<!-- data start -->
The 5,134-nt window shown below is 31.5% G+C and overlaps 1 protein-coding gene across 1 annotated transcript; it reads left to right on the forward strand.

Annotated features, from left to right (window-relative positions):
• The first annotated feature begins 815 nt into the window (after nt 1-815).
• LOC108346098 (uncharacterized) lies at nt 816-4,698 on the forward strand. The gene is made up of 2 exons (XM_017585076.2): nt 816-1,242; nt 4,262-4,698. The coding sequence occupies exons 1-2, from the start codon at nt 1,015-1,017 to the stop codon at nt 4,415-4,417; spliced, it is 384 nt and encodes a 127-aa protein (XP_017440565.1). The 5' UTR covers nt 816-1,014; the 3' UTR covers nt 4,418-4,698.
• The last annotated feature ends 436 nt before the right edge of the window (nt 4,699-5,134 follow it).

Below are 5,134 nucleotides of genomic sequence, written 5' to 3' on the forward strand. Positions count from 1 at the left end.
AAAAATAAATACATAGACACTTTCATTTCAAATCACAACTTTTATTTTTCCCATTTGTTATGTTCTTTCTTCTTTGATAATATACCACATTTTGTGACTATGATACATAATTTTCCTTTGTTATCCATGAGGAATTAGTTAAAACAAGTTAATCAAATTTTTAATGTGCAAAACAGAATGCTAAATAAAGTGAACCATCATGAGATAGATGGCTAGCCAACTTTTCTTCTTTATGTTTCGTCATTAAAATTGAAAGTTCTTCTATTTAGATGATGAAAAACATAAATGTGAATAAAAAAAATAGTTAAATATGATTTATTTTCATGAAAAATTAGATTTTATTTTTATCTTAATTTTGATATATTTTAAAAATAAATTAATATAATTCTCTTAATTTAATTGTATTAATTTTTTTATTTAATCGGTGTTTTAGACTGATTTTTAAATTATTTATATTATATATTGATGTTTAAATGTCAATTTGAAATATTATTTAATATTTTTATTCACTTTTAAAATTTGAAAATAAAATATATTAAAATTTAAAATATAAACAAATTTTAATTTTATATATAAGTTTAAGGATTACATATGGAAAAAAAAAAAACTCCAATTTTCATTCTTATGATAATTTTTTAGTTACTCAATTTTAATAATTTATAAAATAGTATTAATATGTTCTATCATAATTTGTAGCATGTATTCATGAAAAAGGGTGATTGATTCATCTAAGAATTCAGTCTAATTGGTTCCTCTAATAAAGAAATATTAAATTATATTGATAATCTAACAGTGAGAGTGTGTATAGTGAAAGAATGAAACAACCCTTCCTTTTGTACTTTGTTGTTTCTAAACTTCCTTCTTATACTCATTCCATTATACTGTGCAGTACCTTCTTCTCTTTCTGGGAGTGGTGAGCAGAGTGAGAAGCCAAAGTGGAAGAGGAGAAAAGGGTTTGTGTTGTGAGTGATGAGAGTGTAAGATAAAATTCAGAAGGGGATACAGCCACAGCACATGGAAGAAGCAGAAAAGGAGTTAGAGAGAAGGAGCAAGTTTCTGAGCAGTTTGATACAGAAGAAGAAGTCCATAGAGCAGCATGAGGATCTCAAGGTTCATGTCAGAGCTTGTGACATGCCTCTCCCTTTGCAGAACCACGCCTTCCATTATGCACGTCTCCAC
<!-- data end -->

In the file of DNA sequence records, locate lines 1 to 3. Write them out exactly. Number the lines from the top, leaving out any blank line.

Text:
The 5,134-nt window shown below is 31.5% G+C and overlaps 1 protein-coding gene across 1 annotated transcript; it reads left to right on the forward strand.

Annotated features, from left to right (window-relative positions):
• The first annotated feature begins 815 nt into the window (after nt 1-815).